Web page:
In the afternoon we all visited the Marconi Wireless office and listened to a short dissertation on the workings of the telegraph instrument by the operator. While he was talking a Leyden jar, which assisted in sending the messages, became dislodged by the rolling of the vessel and fell with a crash upon the table cracking it (the jar) badly and rendering further demonstration impossible.

Later we arranged a makeshift clinometer from a string, a knife, and a graduate arc and found that the roll of the ship described an arc of thirty-six degrees or a departure from the perpendicular of from eighteen to twenty degrees.

As regards the good ship Cymric. She is a craft of 585 feet overall and has a tonnage of 1396 tons gross. We are carrying a crew of 219 men besides 244 passengers of which number 37 are first class and the others are in the steerage. There is no second class. Our cargo consists of 752 head of cattle, a thousand barrels of apples and a large quantity of grain not to mention 30 or 40 bags of mail."

"Friday, October 16th 1908 The Seventh Day

In the morning we went through our regular drill on the deck followed by the bath.
After breakfast we assembled in the saloon for the usual school session.

The school session begins with a talk on topical subjects by Mr. Sargent. Then topics are given out for the next day and we read up0 on those subjects and report the result of our researches the following morning. After that comes the regular college preparatory work.

In the afternoon we continued our program and later indulged in a game of shuffleboard on the upper deck. The evening was spent in study."

"Oct 18th 1908 Land at Last

Sunday morning we sighted land for the first time in eight days. It was the coast of Ireland and about nine thirty we arrived at the mouth of Queenstown harbor where a tender met us and carried ashore seventy-three passengers. The shore was visible for the rest of the day.

As it was Sunday we had no lessons, so the time was spent in visiting the cattle, the steerage, and other parts of the ship.

It I have omitted until now giving the names of the party it was because I have been waiting for a day about which there was little to write.

To begin with my roommate is a fellow named Tom Leverington from Saratoga, New York. In the next room are two fellows, Albion Bindley of Pittsburgh and Arthur O'Neil from some obscure town in Idaho.

The person who furnishes the merriment for the party is a fellow by the name of Ben Cole who lives in Wenham, Mass and who rooms with Arthur Walker of Brookline. Another member of the party is Fred Curran, but as he has been confined so far to his state room with a complication of mal-de-mes and nostalgia, I have not as yet learned his residence.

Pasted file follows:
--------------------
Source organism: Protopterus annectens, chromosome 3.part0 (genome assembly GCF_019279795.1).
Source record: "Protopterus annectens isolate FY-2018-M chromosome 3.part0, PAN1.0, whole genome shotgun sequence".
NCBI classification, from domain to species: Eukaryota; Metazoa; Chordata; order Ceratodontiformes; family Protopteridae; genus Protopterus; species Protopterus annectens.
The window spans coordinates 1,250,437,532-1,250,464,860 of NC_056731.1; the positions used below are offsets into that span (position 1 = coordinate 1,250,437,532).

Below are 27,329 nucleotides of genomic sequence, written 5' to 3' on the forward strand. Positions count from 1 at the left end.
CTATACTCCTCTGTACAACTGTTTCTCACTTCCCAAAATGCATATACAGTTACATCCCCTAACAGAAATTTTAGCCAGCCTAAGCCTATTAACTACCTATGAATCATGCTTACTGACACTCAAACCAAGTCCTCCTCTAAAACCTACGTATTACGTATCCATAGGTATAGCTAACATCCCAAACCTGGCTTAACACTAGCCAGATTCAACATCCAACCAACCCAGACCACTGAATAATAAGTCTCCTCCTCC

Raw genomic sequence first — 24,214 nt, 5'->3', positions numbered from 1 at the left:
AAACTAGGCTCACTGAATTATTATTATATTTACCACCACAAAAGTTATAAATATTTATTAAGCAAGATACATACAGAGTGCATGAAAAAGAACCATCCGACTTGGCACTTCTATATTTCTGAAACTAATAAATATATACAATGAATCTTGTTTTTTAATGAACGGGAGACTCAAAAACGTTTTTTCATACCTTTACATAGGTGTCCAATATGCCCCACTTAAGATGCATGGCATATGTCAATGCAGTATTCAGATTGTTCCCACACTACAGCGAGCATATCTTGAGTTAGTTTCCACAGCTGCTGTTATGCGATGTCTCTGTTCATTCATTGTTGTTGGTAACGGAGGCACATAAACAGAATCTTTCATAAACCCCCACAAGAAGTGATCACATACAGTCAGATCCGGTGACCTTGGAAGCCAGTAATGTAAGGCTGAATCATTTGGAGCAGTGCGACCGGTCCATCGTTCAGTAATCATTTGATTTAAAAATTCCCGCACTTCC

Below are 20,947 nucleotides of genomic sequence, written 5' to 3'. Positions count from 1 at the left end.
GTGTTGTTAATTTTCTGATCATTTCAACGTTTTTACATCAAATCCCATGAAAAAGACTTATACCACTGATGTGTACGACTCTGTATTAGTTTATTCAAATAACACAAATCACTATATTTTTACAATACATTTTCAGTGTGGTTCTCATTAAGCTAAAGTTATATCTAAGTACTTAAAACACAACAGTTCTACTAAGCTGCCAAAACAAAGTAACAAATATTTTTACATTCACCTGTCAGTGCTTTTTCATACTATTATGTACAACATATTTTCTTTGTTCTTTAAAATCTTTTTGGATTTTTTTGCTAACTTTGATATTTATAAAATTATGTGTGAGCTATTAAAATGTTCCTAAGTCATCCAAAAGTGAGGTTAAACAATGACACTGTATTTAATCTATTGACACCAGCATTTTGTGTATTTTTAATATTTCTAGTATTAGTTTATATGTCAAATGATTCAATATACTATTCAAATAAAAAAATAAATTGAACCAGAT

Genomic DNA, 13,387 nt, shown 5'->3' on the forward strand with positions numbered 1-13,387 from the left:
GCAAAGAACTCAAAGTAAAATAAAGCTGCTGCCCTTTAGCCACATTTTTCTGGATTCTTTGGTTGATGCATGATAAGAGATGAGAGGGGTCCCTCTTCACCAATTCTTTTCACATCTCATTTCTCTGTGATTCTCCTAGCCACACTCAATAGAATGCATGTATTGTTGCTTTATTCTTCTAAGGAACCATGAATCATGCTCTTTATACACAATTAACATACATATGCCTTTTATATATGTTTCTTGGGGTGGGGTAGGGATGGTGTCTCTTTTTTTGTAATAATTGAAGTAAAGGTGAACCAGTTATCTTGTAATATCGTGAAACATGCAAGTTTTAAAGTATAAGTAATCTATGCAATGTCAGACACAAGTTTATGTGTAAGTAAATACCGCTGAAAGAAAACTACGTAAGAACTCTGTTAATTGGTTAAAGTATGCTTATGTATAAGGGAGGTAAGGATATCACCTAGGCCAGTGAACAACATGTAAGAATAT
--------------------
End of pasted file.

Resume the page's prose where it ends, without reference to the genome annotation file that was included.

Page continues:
Besides the fellows there is Mr. and Mrs. Sargent and Mr. Wisewell of Phelps, NY, the assistant."

"Tuesday, March 23rd [1909] Naples and the National Museum

Of all the slums which I have ever visited the slums of Naples are the most interesting. Here the most common conventionalities observed by the most unconventional people are utterly disregarded and everyone is free from modesty, real or affected. The principal thing to be seen is dirt in every form.  Everything is thrown into the street which becomes the receptacle of all waste. And the food which is cooked on the street and in the little shops (for these Italians, seldom do their own cooking) is fearful and wonderful. Devil-fish, spaghetti, cheap panforte, and horrible messes which are actually nauseating to look at seem to be quite popular. And it is people from these quarters which immigrate to America and it is here that our typical "dago" is seen in his element..."

“Sunday, April 11th [1909] Easter

As this was Easter Sunday O’Neil and I went to the Cathedral to hear the service, but unfortunately arrived there too late to hear anything but the last part of High Mass.

In the afternoon Bindley and I climbed to the snow line on one of the mountains where we spent the rest of the day under the pine trees. It being Sunday the peasants were in their picturesque dress which is peculiar to the Tyrol. The women wear small black hats with long ribbons hanging down behind and a silk apron of a bright color. The men are bare kneed with short embroidered breeches and a sort of suspenders of cloth also embroidered, go over their white shirts. In their green hats they all wear feathers or decoration which resembles a shaving brush. We were also fortunate enough to hear some native yodling…”